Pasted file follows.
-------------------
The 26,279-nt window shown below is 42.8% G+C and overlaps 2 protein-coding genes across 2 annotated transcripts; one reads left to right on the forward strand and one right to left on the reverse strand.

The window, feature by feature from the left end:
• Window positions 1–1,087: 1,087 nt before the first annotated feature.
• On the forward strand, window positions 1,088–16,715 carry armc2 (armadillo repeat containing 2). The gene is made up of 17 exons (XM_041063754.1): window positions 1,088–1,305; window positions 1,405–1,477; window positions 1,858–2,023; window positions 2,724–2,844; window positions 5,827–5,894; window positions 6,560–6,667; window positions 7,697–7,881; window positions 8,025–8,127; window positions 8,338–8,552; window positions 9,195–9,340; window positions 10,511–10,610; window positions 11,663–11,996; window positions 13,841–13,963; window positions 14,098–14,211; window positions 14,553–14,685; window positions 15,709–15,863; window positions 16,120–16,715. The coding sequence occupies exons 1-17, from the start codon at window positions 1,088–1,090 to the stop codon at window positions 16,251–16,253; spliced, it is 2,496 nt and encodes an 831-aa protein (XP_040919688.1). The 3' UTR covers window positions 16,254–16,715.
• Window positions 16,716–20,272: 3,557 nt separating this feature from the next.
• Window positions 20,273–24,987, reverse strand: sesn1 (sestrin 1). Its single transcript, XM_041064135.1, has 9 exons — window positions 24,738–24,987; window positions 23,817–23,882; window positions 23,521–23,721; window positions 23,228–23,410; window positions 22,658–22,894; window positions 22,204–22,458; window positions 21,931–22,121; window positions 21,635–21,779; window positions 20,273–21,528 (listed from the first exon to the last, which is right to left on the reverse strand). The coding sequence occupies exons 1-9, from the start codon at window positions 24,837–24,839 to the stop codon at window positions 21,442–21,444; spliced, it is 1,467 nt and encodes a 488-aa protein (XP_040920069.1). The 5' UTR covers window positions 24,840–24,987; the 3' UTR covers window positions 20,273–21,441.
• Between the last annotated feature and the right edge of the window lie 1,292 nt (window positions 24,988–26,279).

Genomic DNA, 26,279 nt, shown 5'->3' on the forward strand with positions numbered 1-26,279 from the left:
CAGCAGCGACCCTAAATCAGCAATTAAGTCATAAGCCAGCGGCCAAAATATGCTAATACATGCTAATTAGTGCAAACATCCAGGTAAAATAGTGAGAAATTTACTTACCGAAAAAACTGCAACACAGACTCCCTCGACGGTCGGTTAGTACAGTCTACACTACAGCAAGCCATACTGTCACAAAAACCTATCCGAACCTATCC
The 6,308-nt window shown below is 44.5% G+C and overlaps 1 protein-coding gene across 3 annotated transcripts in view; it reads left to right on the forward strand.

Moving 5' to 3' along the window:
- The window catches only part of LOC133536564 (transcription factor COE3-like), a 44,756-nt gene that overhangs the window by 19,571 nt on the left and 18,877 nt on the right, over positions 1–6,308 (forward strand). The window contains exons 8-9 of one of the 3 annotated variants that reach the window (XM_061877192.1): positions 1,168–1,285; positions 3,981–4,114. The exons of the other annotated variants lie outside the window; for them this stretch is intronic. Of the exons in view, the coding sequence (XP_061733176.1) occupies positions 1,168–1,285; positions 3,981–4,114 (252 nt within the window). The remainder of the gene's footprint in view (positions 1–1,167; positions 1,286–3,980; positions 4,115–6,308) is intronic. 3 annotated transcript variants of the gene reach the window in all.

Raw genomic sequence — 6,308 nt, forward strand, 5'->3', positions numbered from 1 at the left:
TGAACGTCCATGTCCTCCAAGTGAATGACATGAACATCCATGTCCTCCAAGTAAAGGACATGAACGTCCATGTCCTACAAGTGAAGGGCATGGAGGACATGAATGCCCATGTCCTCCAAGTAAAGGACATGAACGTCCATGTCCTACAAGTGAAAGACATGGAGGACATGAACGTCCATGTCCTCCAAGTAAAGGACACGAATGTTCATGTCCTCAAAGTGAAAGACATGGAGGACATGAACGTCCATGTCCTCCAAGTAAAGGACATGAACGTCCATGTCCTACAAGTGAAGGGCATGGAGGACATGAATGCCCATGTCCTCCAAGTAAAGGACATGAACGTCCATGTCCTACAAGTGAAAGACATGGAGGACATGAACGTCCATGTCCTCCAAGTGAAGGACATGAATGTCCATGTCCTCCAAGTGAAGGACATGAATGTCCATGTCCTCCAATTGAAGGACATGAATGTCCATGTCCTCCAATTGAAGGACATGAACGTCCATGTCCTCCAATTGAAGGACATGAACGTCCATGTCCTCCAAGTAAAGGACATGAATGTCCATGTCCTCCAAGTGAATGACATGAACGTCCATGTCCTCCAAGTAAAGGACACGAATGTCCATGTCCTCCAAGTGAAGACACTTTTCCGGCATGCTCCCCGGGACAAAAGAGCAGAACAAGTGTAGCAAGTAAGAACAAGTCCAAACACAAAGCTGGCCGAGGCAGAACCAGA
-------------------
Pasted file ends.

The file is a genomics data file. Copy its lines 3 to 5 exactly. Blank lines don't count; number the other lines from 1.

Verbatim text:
• Window positions 1–1,087: 1,087 nt before the first annotated feature.
• On the forward strand, window positions 1,088–16,715 carry armc2 (armadillo repeat containing 2). The gene is made up of 17 exons (XM_041063754.1): window positions 1,088–1,305; window positions 1,405–1,477; window positions 1,858–2,023; window positions 2,724–2,844; window positions 5,827–5,894; window positions 6,560–6,667; window positions 7,697–7,881; window positions 8,025–8,127; window positions 8,338–8,552; window positions 9,195–9,340; window positions 10,511–10,610; window positions 11,663–11,996; window positions 13,841–13,963; window positions 14,098–14,211; window positions 14,553–14,685; window positions 15,709–15,863; window positions 16,120–16,715. The coding sequence occupies exons 1-17, from the start codon at window positions 1,088–1,090 to the stop codon at window positions 16,251–16,253; spliced, it is 2,496 nt and encodes an 831-aa protein (XP_040919688.1). The 3' UTR covers window positions 16,254–16,715.
• Window positions 16,716–20,272: 3,557 nt separating this feature from the next.